The massive low end of their sound comes from the chunky bottom of Cudahy's guitar, paired with McCoy's bass lines, and anchored by Weinstein's sinewy drumming. It's a sonic foundry of thick guitars and pounding rhythms set off by a straight-shooting lead vocal. CHINASKI rocks with more power and finesse than bands twice their size and wattage, which when all is said and done, really is the bottom line.

Combining the driving rhythms and guitar barrage of early 90's alternative rock with a song-writing style that falls just left of the mainstream, CHINASKI has a simple approach to rock... that rock itself shouldn't be so simple.

Instrumentation
Bruce Lomet: Vocals & Guitar
Dan Cudahy: Guitar
Collyn McCoy: Bass Guitar
Dave Weinstein: Drums

Discography
You Might Like This Better Than Me (2001)
Megaton Robotic Apple Pie (2005)

All Songs are now available on iTunes

*Check out the video for "Highway 61" @ MySpace.


Reviews


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Anarchy

A delicious slice of fresh original music, Eat it up!
Chinaski has put it altogether on this album.
The bands arrangments are fresh and crunchy in all the right places. Cudahy's guitar work is exceptional.
Take this one on the road and crank it!

Fritz Siegrist

Top Notch!
I got the disc the other day and have been listening to it non-stop! What amazes me is the wide variety of sound that they have managed to incorporate into the different songs - punk, pearl jam, cult, pixies (there is a place- love
that). The mixing and production are awesome as well- top notch!

READ Magazine

Good Songwriting
CHINASKI have a downtempo, minor-key, crunchy sound that gives them a suitable aura of menace that works well with their indie-pop sensibilities. They seem to strangely border between indie-pop and grunge, and yet it sounds good, which is testament to good songwriting and their great use of minor chords to produce ear-pleasing and catchy riffs.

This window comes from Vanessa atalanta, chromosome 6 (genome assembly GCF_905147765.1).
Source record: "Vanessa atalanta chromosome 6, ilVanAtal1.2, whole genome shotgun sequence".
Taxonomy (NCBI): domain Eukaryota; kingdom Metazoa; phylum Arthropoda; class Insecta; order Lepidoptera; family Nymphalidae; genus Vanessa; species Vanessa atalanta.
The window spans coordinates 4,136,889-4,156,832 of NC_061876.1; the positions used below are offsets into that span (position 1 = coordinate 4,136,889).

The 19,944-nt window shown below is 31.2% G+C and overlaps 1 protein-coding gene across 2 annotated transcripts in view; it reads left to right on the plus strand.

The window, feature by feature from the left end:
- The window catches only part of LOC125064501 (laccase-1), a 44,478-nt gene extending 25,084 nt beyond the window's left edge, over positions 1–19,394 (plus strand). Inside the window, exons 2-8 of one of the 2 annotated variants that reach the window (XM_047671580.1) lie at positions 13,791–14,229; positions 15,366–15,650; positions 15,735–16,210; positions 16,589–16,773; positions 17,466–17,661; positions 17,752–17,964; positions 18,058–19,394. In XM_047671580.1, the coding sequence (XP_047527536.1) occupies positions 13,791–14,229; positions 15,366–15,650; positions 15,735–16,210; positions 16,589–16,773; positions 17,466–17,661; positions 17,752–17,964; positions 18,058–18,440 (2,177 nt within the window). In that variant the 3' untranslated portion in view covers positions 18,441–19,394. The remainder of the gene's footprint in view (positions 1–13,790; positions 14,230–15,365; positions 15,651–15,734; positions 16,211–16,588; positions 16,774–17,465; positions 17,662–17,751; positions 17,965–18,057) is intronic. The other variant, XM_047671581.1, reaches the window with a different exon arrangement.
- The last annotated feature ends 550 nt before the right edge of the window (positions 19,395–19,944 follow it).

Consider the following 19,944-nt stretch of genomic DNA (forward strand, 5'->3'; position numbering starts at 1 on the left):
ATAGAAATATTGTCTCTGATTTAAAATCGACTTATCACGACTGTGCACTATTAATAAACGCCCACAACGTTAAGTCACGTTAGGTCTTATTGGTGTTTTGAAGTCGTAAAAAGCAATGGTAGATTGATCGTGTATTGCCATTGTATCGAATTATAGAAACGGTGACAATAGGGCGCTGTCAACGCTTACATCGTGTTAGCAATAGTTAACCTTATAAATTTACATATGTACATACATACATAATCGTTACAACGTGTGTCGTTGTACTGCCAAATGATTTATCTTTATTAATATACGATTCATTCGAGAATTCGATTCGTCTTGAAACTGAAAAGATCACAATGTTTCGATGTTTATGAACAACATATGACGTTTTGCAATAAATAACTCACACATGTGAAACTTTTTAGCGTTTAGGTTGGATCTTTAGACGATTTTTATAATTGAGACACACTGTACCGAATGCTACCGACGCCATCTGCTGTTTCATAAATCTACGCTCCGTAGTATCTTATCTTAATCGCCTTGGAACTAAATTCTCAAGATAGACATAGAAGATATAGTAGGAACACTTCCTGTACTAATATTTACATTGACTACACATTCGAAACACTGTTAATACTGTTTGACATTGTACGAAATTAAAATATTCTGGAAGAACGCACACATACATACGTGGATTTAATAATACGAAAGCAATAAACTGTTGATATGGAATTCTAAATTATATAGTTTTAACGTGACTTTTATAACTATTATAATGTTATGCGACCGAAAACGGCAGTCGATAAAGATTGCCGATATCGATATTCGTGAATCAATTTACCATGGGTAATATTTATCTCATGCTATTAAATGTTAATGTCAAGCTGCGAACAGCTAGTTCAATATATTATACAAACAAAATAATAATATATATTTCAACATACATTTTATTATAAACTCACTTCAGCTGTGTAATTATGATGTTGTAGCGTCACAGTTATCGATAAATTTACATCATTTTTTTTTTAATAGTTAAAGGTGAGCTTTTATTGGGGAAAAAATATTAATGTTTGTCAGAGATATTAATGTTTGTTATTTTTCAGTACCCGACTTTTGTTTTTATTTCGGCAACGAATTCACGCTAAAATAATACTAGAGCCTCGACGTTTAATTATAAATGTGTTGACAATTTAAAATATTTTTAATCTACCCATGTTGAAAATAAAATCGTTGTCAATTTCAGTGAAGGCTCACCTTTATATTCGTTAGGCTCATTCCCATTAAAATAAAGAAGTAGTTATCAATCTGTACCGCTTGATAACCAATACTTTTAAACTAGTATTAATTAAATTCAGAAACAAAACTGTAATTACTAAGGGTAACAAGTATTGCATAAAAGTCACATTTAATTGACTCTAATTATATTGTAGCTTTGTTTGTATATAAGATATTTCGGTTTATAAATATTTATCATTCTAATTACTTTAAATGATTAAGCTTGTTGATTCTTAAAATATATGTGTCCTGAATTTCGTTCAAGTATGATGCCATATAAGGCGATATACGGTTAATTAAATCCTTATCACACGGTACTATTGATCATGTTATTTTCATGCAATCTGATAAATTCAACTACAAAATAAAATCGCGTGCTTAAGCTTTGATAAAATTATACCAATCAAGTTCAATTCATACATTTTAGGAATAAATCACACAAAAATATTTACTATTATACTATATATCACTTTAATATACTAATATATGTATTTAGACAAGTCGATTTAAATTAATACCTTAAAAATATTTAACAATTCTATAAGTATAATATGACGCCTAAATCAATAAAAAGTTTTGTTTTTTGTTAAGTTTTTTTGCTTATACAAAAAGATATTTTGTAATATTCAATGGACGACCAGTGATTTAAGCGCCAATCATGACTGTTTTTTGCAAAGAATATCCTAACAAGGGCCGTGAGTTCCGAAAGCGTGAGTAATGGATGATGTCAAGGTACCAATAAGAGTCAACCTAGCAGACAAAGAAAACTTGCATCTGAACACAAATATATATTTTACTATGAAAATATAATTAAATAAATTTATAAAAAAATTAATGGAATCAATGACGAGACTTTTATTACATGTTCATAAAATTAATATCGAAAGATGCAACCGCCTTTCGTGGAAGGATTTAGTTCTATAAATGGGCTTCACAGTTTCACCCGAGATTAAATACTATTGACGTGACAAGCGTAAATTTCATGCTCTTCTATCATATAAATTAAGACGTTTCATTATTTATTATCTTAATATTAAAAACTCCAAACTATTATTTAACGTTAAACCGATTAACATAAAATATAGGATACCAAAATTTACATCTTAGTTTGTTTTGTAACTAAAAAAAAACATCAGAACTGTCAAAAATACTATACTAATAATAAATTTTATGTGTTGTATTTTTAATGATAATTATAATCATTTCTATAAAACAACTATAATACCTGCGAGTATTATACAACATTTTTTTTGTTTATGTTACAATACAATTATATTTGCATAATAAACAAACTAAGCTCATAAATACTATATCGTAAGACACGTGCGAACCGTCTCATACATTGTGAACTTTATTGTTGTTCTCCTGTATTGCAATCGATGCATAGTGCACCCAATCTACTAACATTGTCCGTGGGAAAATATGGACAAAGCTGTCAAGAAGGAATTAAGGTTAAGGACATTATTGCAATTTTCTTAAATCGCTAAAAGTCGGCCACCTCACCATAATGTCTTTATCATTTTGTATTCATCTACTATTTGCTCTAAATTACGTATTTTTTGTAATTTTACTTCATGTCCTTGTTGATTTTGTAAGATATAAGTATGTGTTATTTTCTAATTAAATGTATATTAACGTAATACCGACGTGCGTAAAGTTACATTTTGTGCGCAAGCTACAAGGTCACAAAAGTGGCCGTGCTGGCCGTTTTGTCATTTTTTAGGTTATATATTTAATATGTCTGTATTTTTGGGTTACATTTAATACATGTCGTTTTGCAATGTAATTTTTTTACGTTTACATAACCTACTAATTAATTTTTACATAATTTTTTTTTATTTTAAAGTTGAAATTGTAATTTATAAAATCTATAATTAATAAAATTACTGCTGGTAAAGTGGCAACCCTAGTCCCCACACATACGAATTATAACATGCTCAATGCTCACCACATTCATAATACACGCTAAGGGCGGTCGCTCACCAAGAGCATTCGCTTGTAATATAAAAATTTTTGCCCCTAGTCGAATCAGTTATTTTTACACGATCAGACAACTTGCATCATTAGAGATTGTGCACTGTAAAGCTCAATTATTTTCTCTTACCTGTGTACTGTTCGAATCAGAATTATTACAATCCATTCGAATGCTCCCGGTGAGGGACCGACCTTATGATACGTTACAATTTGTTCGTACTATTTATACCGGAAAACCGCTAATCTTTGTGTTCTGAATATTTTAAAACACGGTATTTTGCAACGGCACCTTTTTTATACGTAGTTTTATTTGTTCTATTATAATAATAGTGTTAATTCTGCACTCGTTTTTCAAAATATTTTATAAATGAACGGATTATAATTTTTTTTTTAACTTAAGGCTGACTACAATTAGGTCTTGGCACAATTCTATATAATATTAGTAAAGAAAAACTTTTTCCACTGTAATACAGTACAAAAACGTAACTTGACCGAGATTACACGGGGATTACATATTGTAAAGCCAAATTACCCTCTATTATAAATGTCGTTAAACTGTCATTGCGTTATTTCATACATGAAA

UtterTrash.net

Somewhere along the way, some great alternative rock got forgotten.
Somewhere along the way, some great alternative rock got forgotten. Not that post-Seattle, B.S. "alt" corporate schtick, but real alternative music. Once upon a time, bands like The Replacements, R.E.M., and The Smithereens worked the underground touring circuit making great, memorable progressive pop that could both stimulate the mind and motivate the dance floor. But somewhere along the way, this scene faded, with only R.E.M. being an arena shadow of their former selves. The guys in Chinaski haven't forgotten, however, and their latest CD, ‘Megaton Robotic Apple Pie’, picks up where those old bands left off, the Gods bless them! This album is a wonderful exercise in progressive/alt songwriting, with memorable melodies and punchy rhythms. The album kicks off in grand style with “Frontline”, a rollicking political rant that will set your foot tapping. The rest of the album rocks as well, with “One More Lie” providing a softer respite from the rest of the riff-fest on the album. This album really grew on me, and I invite you to let it grow on you, too. (Taliesin Govannon)